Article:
BL says – It was because “THEY” started with MJ and wound up on much harder drugs, not because MJ magically makes you want to try harder drugs. They made a series of willfull concious choices. They ripped their careers to shreds, not the drugs.

      G.A. Rowe said – “I am an alcoholic. I started out with nothing but an “occasional” beer or two. I wound up drinking two fifths of scotch and at least one case of beer per night – 365 nights per year. I had my last drink on march 15th, 1986 – Five years after I finally realized I had a drinking problem which almost ended my career short of the twenty I had originally aimed for.

      All your statistics – government or otherwise – will never convince me that the “occasional” joint will not lead anyone to harder drug use. I just know better. My own experience with alcohol and cigarettes (I finally stopped smoking January 21st, 1991) has taught me that ones drug of choice can most definitely lead to disaster if one does not understand the dangers inherent in everything we use for our own brand of “recreation”.”

      BL says – I certainly agree that ones drug of choice can most definitely lead to disaster if one does not understand the dangers inherent in everything we use for our own brand of “recreation”. That applies to everything. There is always a such thing as too much of something or a way to abuse a circumstance or situation. There are even inherent dangers in too many snack cakes or too much excercise or too much time on the internet, etc…

      Not that I am necessarily trying to convince you, but for what it’s worth, I have tried other drugs. Alcohol was first, then there was pot, others came later. I never liked other drugs and I’m not much of a drinker. I pretty much stick to the weed.

      G.A. Rowe – “If you think that this nation is going downhill now, well legalize drugs – MJ included – and just take a good look at what you have created ten years from now. I guarantee that you will not like what this nation will become with everyone’s brain fried on drugs!”

      BL reiterates from a week ago – Your “Pandora’s Box” has been wide open for a long long time and society hasn’t collapsed yet. Marijuana has been a part of human culture for thousands of years. It’s already available everywhere. The worst effects society will ever experience from popular marijuana use is already present.

      G.A. Rowe said – “I apologize to all of you. Why? None of you seem to have the comprehension level of a simian. I actually thought I was going to talk to intelligent people here, but I was wrong.”

      BL says – No need for appology as far as I am concerned. I think I understand as my comprehension level is far greater than that of ape. It appears to me that you’re just frustrated with the process of rationalizing what you know from your experiences with booze, the justification for your career as a law enforcement officer, and how it is direct conflict with the logical pro-marijuana arguments presented by all your simian friends here at SUFA. The frustration, I suspect, is derrived from the inability to use all of what you know to compensate for your obvious ignorance about marijuana. I don’t fault you. You’re only human.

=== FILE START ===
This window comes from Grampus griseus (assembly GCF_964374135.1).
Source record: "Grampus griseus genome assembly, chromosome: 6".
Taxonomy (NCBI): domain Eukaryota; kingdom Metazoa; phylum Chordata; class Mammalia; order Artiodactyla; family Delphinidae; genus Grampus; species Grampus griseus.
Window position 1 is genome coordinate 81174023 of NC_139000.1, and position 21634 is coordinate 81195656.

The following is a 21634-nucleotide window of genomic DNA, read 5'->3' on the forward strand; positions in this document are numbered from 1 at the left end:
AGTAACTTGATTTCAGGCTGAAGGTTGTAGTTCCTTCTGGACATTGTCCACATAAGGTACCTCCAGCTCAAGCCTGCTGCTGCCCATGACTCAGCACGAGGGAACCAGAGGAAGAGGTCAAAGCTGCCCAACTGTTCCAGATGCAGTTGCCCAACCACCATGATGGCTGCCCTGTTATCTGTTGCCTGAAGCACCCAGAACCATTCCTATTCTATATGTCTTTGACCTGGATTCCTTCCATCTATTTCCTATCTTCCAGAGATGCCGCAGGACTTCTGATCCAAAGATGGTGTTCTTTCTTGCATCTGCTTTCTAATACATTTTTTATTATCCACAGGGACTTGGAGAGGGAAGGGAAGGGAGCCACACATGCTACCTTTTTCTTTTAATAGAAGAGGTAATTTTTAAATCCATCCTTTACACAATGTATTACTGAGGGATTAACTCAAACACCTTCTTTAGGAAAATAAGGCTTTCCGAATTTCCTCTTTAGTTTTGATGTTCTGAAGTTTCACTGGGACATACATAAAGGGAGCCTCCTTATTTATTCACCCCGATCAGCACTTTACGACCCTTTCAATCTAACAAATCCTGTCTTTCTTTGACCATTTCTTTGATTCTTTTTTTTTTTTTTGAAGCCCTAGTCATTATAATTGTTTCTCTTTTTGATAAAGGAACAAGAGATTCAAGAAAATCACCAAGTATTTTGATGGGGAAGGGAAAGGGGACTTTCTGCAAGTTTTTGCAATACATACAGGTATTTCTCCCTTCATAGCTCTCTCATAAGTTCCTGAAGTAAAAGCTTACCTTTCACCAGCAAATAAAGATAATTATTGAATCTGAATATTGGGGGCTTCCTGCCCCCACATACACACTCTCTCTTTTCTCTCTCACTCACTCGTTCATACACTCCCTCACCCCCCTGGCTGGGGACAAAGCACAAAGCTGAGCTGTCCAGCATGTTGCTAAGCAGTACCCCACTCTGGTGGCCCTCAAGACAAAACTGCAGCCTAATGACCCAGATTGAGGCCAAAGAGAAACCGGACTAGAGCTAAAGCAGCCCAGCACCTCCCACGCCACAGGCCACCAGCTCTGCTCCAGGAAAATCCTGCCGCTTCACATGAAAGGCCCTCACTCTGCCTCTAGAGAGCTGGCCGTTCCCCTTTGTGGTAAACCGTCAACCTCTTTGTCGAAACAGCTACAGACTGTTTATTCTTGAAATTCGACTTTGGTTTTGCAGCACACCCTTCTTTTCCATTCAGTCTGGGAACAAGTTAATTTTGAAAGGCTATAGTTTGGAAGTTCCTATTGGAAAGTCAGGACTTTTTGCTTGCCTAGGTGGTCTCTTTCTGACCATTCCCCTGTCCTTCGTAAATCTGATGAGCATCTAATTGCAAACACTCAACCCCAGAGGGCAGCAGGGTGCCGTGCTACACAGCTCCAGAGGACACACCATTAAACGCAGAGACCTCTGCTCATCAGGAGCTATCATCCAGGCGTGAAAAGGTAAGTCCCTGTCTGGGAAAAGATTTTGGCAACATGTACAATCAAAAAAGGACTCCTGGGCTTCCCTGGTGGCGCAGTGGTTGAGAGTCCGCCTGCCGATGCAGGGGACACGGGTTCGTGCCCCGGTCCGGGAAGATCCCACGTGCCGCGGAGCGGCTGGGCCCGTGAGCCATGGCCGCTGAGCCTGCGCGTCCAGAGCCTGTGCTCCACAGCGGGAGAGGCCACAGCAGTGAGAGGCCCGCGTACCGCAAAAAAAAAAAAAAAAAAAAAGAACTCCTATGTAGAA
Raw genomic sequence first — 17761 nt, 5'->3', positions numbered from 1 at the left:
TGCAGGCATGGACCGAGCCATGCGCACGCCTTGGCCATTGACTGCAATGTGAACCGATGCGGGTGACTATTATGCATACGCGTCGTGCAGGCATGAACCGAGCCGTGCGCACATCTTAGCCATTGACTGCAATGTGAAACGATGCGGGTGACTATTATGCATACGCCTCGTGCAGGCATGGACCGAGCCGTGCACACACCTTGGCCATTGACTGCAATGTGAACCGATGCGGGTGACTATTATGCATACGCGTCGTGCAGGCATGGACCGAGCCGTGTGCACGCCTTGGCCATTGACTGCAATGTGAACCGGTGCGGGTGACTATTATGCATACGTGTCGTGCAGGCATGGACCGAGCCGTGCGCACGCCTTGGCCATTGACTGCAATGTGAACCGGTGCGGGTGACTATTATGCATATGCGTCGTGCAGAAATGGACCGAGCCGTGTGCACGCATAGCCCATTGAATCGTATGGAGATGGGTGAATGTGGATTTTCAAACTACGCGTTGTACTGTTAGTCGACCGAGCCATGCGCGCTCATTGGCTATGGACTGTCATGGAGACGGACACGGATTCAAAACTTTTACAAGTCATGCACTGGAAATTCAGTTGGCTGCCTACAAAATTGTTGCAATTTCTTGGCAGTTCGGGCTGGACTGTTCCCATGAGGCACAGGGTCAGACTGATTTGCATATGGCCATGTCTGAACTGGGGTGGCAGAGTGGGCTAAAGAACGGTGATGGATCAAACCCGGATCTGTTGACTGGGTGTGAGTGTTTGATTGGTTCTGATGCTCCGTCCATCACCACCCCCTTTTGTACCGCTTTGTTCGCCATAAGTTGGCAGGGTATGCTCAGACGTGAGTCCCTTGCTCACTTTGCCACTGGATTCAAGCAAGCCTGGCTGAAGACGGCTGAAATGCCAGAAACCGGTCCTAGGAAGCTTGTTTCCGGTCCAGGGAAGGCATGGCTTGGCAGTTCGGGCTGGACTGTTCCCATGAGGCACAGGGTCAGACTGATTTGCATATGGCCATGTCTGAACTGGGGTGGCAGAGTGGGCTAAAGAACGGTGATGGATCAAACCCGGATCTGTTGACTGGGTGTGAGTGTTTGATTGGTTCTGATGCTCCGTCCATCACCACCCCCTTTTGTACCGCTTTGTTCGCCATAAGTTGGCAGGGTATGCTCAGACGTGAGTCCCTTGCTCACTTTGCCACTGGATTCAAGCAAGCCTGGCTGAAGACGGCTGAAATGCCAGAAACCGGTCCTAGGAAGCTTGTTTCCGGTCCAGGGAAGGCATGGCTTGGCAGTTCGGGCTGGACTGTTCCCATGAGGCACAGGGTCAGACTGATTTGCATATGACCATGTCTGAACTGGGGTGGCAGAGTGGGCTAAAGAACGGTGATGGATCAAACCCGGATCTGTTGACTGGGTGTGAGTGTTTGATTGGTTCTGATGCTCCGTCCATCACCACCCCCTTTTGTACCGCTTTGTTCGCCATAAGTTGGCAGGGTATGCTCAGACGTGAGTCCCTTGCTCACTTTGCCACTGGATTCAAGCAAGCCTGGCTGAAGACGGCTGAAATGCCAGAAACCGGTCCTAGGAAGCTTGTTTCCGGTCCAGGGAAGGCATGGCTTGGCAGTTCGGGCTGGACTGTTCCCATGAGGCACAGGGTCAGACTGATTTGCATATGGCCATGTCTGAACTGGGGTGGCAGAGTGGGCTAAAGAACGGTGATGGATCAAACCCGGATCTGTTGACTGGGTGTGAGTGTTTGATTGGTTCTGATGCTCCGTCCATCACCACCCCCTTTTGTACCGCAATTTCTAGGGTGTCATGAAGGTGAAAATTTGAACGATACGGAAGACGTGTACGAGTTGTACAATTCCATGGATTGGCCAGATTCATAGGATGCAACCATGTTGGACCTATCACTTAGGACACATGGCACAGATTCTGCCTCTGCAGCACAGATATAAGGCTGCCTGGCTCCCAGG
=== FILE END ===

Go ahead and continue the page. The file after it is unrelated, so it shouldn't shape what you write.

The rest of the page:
G.A. Rowe said – “If any of you can muster the mental strength, try doing a little research. Look up the number of ADHD cases per capita during the first part of the last century and now. Also the instances of children born with mental birth defects, Autism, etc. Recreational chemical use alters the DNA in your reproductive system and that effects future generations, therefore it is not a victimless crime.”

      BL says – If you can muster your own mental strength, try expanding your research and look at all the other more likely and more plausable explanations to the increase of ADHD, birth defects, and Autism. Blaming it all on MJ in spite of mountains of evidence to the contrary isn’t showing much mental strength but rather denial. If it was pot doing all of these things you claim, I would think it would have showed up a bit sooner as people have been smoking pot for a long long time.

      G.A. Rowe said – “I was not surprised by the statements that “some people are more susceptible to addictions than others” . . . That is nothing but a very lame excuse for your own weaknesses.”

      BL says – I have to agree that some people have more self control than others and will argue that if you claim to be addicted to marijuana, it’s all in your head as you are just making excuses for your extreme lack of self control and willpower.

      G.A. Rowe said – “By your vehement advocacy of narcotics use you show that you are already addicted to them, and that includes MJ.”

      BL says – Your persitance in making ignorant statements doesn’t compliment you well. You should have stopped on Post#1 at “That is all I will say on this subject.”

      …and on that note…

  2. Morning All 🙂